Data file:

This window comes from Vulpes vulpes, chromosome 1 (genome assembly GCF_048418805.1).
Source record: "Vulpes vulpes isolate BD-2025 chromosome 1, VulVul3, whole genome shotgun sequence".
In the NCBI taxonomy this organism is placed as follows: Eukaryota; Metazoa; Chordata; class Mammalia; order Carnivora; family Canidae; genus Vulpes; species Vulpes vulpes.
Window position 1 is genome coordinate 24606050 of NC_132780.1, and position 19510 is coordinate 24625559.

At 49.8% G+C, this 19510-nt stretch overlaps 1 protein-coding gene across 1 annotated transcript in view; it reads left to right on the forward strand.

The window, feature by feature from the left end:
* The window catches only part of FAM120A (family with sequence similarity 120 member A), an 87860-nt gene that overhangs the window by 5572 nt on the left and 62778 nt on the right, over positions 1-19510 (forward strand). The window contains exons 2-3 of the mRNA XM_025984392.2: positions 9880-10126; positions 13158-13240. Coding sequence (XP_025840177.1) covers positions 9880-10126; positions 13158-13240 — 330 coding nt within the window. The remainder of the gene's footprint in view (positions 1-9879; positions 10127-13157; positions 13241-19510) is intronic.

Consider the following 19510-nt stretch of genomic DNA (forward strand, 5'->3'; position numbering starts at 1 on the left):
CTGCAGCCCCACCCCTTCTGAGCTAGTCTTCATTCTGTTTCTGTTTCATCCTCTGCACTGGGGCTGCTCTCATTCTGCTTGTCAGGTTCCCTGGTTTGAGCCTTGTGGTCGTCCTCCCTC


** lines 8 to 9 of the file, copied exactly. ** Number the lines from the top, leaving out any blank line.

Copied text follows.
Consider the following 19510-nt stretch of genomic DNA (forward strand, 5'->3'; position numbering starts at 1 on the left):
CTGCAGCCCCACCCCTTCTGAGCTAGTCTTCATTCTGTTTCTGTTTCATCCTCTGCACTGGGGCTGCTCTCATTCTGCTTGTCAGGTTCCCTGGTTTGAGCCTTGTGGTCGTCCTCCCTC